We messed up so you have to pay to clean up

Charlotte, N.C. — Duke Energy Chief Executive Lynn Good said Friday that customers will shoulder most of the cost of emptying out the utility’s 31 coal ash ponds in North Carolina.

Good’s comments, first reported by The Charlotte Observer, were confirmed Friday evening by Duke spokeswoman Paige Sheehan.

Sheehan stressed that the company, not its customers, will pay to clean up the recent 39,000-ton coal ash spill in the Dan River. But if the state requires the utility to close down and move its other existing ash pits, then utility customers, not shareholders, will likely pay most of that cost.

The residents of North Carolina should be livid.  Their major energy provider, Duke Energy, sounds like they’re gearing up to stiff the residents for the cleanup tab for the mess the utility made all on their own.  If the residents think anything different, then they need to wake up and smell the coffee.  As the above linked article from WRAL points out, North Carolina allows companies to recover costs associated with any financial investments made in regards to environmental compliance.

It’s a win-win for the utility, and a lose-lose for the residents.  The company has profited from the activities that created the environmental issue, and now they get to charge their users more to cover the costs of cleaning up their mess.  This is why I don’t like the idea of a private company having a monopoly on providing ANY utility service that people rely on for basic living.  There is way too much potential for corruption with such as system, and even in the absence of outright corruption, the potential for abuse of the residents is high.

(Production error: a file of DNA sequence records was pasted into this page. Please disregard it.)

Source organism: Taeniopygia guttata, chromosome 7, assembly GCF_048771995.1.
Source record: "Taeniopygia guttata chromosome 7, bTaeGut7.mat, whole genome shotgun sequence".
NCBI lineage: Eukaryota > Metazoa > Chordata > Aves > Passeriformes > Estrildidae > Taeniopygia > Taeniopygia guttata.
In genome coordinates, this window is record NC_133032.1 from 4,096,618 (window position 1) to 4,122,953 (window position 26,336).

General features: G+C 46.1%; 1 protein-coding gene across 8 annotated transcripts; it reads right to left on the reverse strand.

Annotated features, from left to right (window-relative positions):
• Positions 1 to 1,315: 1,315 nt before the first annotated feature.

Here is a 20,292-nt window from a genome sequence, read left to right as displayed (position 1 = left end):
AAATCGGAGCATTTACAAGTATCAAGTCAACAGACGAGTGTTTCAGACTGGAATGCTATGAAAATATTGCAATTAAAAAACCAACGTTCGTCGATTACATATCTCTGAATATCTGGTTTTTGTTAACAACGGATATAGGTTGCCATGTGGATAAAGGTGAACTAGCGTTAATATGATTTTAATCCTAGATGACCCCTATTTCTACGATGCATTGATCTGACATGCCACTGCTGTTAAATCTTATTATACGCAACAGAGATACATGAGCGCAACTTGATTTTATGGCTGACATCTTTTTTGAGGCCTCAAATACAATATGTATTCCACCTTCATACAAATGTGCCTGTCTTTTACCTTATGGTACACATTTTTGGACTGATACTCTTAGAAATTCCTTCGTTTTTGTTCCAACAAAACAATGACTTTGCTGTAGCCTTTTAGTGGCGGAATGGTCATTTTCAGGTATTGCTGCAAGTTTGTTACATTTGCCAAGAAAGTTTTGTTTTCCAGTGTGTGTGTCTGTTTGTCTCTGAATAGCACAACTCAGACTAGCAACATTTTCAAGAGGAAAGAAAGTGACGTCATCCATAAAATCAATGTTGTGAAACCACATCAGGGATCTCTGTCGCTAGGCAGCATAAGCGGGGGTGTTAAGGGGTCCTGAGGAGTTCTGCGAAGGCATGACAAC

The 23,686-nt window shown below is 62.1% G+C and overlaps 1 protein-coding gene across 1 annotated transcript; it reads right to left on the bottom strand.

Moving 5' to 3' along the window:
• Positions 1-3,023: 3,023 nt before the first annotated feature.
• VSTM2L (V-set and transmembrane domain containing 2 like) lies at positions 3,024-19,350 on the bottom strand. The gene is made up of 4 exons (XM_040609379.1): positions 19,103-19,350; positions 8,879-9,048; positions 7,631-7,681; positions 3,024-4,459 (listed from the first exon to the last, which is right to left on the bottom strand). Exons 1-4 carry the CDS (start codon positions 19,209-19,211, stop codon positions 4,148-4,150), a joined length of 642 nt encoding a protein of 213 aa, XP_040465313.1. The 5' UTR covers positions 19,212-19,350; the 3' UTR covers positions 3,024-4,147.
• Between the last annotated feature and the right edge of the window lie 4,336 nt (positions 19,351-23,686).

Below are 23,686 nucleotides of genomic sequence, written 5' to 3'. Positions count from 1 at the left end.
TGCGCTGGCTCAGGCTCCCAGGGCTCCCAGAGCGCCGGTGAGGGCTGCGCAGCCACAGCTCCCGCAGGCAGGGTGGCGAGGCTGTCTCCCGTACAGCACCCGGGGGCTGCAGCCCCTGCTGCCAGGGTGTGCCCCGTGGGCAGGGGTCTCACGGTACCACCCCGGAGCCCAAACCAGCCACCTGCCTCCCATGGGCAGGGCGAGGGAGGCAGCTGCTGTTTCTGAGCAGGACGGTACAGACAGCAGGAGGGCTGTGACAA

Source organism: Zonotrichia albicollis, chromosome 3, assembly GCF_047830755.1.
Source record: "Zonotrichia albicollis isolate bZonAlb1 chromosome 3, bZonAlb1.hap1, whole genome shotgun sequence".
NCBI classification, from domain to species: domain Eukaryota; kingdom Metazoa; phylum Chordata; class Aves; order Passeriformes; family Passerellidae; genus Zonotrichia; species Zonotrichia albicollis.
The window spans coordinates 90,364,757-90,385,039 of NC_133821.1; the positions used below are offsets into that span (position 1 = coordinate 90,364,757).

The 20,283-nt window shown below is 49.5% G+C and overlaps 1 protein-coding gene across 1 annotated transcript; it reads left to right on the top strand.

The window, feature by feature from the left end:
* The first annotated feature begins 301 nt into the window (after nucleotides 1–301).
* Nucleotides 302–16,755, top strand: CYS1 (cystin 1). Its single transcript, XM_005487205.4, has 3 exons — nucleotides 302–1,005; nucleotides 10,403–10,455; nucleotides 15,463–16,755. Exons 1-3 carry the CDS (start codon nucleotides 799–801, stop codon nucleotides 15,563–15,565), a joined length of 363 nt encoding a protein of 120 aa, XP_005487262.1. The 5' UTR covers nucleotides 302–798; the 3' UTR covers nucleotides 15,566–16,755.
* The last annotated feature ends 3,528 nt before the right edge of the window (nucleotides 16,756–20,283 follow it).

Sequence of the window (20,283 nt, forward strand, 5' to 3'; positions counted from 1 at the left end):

The governor of North Carolina had his campaign financed, in part, thanks to contributions from Duke Energy and its employees in excess of $1 million dollars in direct and indirect campaign contributions.  In addition, Gov. McCrory is a former executive employee of Duke Energy and currently owns shares in that company as well.  Right after the coal ash spill that turned the Dan River toxic, the NC Department of Environment and Natural Resources (DENR) had 13% of its staff cut in the Division of Water Resources.  That department’s mission statement is, “to protect, enhance and manage North Carolina’s surface and ground water resources for the health and welfare of the citizens of North Carolina, and the economic well-being of the state.”

If you think it’s just a problem in North Carolina, then think again.  Coal ash contamination sites are known in 37 states based on information found at Earth Justice.  CNN ran a story back in 2012 about a small town in Georgia that had health related issues that were suspected to be related to a nearby coal-burning power plant.

I don’t know enough about this to say whether it’s a widespread and urgent issue, but reading the contaminants involved in these spill and the medical complications that can follow suit makes me question the quality of water we have to drink.  We put our faith in those who provide services in the hopes that they don’t kill us off at the same time.  It’s hard to make a profit from a dead person, unless you’re in the funeral business.

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11 thoughts on “We messed up so you have to pay to clean up

  1. Anybody that has watched the Southern Company and/or Georgia Transmission for the last few decades can’t really be surprised by things like this.